In Phase I, important interactions were established between the physical characteristics of water column stratification on Georges Bank and the timing of biological events which result in the observed distributional patterns of planktonic prey (microplankton and copepods), planktonic predators, and larval fish. For example, adult cod spawn on the Northeast Peak at a time when the water column is well-mixed and microplankton prey are most abundant. Since newly hatched larval cod rely on soft-bodied microplankton for nutrition during absorption of the yolk-sac, the coincidence of spawning with abundant and palatable microplankton is critical to larval survival and, possibly, recruitment. After this early period of larval development (about 10 days), larvae feed on the abundant copepod nauplii, particularly Calanus finmarchicus, which have been advected onto the Bank from the Gulf of Maine. Grazing by numerous predators on the microplankton community reduces their numbers by a factor of 10 or more between the months of January and April. As larval patches are advected around the Bank towards the Southern Flank, insolation and warming of the surface waters induces the water column to stratify with respect to temperature. The now isolated mixed layer becomes a region of rapid microplankton growth and secondary production, particularly in the region of the pycnocline where micro-scale mixing is at a minimum and microplankton form dense patches. Larval cod tend to range vertically between the pycnocline and the surface, feeding extensively at a subsurface maximum of about 15 to 20 m where light intensity is optimal. The burst in production due to stratification of the water column is short-lived because of the lack of new nutrients from off-bank. This leads to a climax Calanus community entering diapause just at the time when cod larvae are metamorphosing into the juvenile stage and taking up a benthic existence.

In Phase II (1997 field year which is just now ending), the primary focus of process studies was on the sources, retention, and losses of water and organisms from the Bank. Research again focused on the target species. Hypotheses concerning these species for Phase II involve retention and loss of water and animals from over and around Georges Bank. Tests of those hypotheses involved four main activities: (1) quantification of target species abundance patterns across Georges Bank and through their growth season; (2) measurement of the vital rates of target species; (3) quantification of physical exchanges of water and biota across the boundaries of the Bank; (4) determination of the interaction of vertical migration and vertical position maintenance behavior on retention and loss of planktonic animals on the Bank.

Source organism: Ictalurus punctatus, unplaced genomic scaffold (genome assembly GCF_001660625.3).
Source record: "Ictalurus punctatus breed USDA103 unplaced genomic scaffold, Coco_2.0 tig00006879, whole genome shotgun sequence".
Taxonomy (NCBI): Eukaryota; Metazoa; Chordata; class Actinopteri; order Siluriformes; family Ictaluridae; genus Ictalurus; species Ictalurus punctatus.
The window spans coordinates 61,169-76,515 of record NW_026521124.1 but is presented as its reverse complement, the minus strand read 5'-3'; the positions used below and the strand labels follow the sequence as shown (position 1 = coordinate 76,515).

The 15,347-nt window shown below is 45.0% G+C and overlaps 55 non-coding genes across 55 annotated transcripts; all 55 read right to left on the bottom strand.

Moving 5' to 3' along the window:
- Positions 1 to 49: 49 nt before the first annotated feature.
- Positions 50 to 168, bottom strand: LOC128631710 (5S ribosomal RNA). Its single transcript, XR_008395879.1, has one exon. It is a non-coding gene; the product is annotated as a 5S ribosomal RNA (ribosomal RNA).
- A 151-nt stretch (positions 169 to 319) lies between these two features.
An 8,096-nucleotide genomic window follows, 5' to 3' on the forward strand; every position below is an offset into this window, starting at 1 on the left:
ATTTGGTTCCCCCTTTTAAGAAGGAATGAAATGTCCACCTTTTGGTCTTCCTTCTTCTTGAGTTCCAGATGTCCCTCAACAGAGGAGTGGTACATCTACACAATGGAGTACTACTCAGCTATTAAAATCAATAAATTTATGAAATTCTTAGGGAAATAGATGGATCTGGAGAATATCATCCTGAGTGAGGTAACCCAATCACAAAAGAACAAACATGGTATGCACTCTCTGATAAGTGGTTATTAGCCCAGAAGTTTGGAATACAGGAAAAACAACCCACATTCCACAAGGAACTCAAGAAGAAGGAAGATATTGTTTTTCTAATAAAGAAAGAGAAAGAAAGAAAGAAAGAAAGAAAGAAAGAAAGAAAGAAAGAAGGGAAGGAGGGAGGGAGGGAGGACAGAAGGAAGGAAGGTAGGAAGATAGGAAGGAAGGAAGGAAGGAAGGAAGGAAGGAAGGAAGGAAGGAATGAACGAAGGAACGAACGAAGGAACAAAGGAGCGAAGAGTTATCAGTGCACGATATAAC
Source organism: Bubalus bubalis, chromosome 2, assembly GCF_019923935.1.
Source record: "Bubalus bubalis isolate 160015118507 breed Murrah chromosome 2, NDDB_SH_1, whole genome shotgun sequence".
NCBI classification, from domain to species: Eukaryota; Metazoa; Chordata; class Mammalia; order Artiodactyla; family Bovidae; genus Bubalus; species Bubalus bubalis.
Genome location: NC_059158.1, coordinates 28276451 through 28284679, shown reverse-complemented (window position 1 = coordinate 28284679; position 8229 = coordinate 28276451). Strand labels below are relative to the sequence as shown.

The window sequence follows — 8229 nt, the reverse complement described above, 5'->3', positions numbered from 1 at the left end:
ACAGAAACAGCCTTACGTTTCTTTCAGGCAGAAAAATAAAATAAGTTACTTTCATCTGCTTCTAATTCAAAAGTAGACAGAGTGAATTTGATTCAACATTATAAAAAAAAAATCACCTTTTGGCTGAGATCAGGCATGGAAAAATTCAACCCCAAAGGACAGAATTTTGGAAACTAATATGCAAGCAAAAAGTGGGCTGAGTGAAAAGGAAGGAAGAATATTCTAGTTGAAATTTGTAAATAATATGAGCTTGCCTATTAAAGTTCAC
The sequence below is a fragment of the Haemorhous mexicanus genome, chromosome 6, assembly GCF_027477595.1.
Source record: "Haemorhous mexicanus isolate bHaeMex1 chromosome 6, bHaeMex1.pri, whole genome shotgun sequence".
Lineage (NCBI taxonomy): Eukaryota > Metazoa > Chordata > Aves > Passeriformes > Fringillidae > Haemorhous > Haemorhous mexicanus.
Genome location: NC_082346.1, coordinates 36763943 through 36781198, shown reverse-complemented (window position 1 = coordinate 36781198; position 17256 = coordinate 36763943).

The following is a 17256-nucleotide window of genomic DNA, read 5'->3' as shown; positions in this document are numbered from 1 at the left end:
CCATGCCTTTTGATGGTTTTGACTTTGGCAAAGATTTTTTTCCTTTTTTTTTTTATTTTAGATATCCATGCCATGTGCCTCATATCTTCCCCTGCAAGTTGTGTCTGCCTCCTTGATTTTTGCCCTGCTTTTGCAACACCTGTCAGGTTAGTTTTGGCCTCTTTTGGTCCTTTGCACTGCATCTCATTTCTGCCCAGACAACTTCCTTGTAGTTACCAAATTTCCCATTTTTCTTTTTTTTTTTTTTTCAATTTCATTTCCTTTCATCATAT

The primary focus for Phase III (1999 field year) will be on cross-frontal exchange processes. Although each phase has a different primary focus, information on all processes, e.g., stratification, retention and loss, and frontal processes, has been and will be collected during all intensive process-study years. The four major programmatic elements that form the basis of the final field phase of the U.S. GLOBEC Georges Bank Study are:

Broad-scale studies: The broad-scale studies include shipboard surveys, multi-disciplinary moorings, long-term drifter deployments, and analysis of satellite data. Ship-board studies are needed to determine the distribution and abundance of the target species in relation to their physical environment during the pelagic period of cod and haddock larvae (January to June). In addition, there is a continuing need for long-term mooring- and drifter-based observations and interpretation of regional satellite data. The fundamental importance of the broad-scale studies is to provide the basis for multiple inter-annual comparisons of population processes and their coupling to the physical structure and variability of the environment. The broad-scale studies will provide a regional context for the Phase III cross-frontal exchange study and provide further data to evaluate stratification and source, retention, and loss processes.